On February 8, the Haldwani Municipal Corporation demolished a madrasa and a mosque in the town’s Banbhoolpura locality as part of an anti-encroachment drive. The demolition led to a clash between the locals and police officials, with videos of arson and stone-pelting pouring out on social media.
The clashes were followed by a curfew and shoot-on-sight orders. Uttarakhand director general of police Abhinav Kumar told The Indian Express that five people have died in the violence. ANI reported that 100 police personnel were injured in the demolition drive.
Called the Mariyam mosque and the Abdul Razzaq Zakariya madrasa, the structures were built in 2002 in Banbhoolpura’s Company Bagh locality. They were looked after by Abdul Malik and his wife, Safia Malik.
Pankaj Upadhyay, Haldwani’s municipal commissioner, told Scroll that the structures were built on nazul land – government land meant for public utilities. The corporation had given a notice for the demolition of the mosque and the madrasa to Abdul Malik on January 30, said Upadhyay.
On February 6, Safia Malik moved the Uttarakhand High Court alleging that the land on which the mosque and madrasa were built had been leased out in 1937 and sold to her family in 1994. A plea to renew the lease had been languishing before the district administration since 2007, she added.
Malik sought interim relief against the demolition of the religious structures, especially the madrasa, which was run for poor children for “charitable purposes”.
The court heard the matter on February 8.
But a copy of the order passed by Justice Pankaj Purohit shows that his bench only noted the presence of the parties and listed the matter for February 14.
The corporation did not wait for the next hearing. It went ahead with the demolition.
Upadhyay said that the demolition was not backed by a court order, but it would have not happened if Malik got a stay from the court. “They did not get a stay,” he added. “Our action was carried under legal procedures.”
Malik’s counsel, Ahrar Baig, challenged this assertion and alleged that the corporation had not followed the due process. “We were not served a notice or given time to present a case,” he said.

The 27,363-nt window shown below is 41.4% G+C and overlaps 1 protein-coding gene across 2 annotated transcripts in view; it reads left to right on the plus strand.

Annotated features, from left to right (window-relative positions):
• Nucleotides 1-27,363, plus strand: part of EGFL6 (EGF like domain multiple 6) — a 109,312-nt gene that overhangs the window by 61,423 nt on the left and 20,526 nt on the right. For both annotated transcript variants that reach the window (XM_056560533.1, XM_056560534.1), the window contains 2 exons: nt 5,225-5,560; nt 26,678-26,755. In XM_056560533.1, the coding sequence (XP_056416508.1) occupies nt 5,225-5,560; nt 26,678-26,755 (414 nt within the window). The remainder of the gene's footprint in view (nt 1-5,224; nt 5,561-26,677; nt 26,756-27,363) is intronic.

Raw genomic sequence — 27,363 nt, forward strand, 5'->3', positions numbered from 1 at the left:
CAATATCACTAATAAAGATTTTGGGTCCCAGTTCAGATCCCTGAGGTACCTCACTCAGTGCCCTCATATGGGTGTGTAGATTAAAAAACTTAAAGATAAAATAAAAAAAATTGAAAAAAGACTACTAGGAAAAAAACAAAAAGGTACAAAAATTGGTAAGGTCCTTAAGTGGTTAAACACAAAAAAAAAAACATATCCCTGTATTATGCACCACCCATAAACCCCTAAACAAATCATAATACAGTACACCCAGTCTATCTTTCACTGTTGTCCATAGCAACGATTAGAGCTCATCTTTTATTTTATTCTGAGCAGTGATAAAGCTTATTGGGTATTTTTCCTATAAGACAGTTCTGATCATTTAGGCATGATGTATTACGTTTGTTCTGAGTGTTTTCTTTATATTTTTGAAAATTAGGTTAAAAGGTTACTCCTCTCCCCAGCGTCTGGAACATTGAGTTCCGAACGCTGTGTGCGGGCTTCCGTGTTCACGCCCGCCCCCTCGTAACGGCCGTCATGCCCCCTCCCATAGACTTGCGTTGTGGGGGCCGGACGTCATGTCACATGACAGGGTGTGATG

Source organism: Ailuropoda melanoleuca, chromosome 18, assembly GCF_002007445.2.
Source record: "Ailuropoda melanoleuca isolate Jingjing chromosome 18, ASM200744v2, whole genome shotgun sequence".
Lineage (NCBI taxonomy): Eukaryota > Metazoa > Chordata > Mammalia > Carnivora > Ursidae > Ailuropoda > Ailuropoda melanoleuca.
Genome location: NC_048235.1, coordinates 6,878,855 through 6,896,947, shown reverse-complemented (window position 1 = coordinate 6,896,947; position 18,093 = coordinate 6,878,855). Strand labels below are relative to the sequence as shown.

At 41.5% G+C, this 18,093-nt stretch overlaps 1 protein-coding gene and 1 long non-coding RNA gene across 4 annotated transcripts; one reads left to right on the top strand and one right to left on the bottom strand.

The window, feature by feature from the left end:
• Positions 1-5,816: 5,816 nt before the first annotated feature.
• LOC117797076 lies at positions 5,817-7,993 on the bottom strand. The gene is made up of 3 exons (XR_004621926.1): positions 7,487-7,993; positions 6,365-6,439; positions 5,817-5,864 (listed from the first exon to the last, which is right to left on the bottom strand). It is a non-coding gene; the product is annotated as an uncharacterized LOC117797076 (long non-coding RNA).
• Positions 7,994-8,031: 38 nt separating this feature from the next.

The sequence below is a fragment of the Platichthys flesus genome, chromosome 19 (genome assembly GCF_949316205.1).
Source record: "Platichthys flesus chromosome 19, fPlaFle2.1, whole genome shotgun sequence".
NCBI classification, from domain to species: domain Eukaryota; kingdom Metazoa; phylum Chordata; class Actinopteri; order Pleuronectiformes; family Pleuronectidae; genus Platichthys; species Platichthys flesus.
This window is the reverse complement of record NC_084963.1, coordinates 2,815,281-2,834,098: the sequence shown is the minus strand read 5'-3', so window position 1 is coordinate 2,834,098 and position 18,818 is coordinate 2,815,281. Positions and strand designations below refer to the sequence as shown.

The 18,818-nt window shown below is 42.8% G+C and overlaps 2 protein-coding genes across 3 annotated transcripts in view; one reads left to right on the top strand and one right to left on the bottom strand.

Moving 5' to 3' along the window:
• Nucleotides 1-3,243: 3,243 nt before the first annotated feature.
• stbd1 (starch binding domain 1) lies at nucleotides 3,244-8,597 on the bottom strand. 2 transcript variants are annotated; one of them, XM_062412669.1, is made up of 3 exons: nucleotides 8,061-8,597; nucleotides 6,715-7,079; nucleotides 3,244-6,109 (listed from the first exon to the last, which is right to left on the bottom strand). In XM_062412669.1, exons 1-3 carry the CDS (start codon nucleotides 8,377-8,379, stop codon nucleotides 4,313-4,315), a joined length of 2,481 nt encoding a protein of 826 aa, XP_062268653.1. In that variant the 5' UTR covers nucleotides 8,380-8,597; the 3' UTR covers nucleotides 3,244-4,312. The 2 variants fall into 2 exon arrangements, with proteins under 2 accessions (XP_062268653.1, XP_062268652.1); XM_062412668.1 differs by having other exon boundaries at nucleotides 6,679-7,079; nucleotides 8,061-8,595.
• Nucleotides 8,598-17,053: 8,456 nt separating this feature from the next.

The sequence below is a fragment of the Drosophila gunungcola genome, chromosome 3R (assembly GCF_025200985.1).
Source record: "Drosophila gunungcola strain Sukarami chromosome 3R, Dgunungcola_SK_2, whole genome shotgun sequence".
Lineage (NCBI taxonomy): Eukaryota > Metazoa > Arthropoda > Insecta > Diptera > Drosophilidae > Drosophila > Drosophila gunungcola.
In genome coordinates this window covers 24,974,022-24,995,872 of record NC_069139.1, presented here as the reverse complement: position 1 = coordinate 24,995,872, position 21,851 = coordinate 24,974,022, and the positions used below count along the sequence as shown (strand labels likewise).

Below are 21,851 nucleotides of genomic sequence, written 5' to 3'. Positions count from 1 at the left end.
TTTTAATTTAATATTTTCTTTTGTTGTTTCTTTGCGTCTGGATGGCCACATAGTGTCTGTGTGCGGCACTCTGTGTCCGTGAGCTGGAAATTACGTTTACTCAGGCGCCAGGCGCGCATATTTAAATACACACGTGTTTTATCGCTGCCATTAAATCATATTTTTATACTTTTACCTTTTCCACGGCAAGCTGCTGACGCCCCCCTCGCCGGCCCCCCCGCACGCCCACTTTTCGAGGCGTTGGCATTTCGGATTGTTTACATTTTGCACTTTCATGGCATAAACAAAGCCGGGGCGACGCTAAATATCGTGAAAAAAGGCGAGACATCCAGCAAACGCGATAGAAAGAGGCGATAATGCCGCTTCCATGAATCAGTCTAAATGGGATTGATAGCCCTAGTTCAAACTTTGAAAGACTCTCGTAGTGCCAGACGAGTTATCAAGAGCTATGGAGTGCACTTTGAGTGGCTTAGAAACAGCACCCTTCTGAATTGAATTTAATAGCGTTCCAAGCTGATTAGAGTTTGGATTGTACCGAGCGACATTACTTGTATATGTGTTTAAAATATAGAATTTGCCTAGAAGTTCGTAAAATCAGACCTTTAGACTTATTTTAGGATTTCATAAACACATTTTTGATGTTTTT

The petition filed by Malik in Uttarakhand High Court, and the documents attached with it, give a glimpse into the series of events that led to the violence on February 8. It also offers a history of the Malik family’s face-off with the local authorities over the property since 2020, when a portion of the madrasa was first demolished by the corporation.
The demolition in Haldwani appears to be a part of a larger policy of razing Islamic structures that the BJP-led Uttarakhand government deems “illegal”. In 2023, for instance, the government claimed to have demolished more than 300 shrines within 90 days.
In the case of the Haldwani madrasa, though, the BJP’s minority wing leaders had written to the chief minister warning that if a structure used to educate poor children was demolished, “it would not send a good message to the minorities”.
The property at the centre of the Haldwani violence is spread across six bighas. In her February 6 writ petition, Safia Malik told the High Court that in 1937, the colonial government had leased it out to one Mohammad Yaseen “for agricultural purposes”.
The lease appended in the petition states that it was valid for 10 years. Baig said that the lease was renewed regularly.
Yaseen sold the plot to Akhtari Begum and Nabi Raza Khan, and in 1994, Akhtari Begum gifted it to Abdul Hameed Khan, Malik’s father, “by virtue of an oral gift”, or Hiba.
Attached to the petition is an affidavit by Gaus Raza Khan, Begum’s son, which corroborates this claim.
In 2006, Abdul Hameed Khan approached the Nainital administration to grant him freehold rights over the property. When he did not hear back till 2007, he filed a plea before the High Court, which directed the district magistrate “to take decision on the application…moved by the petitioners…in accordance with law expeditiously as far as possible”.
Baig told Scroll that the lease had expired before 2006 but could not pinpoint an exact year.
Malik’s plea adds that after that 2007 direction, her father tried to get freehold rights but “could not get the cooperation of the Nazul Department hence could not get the Nazul matter processed further.”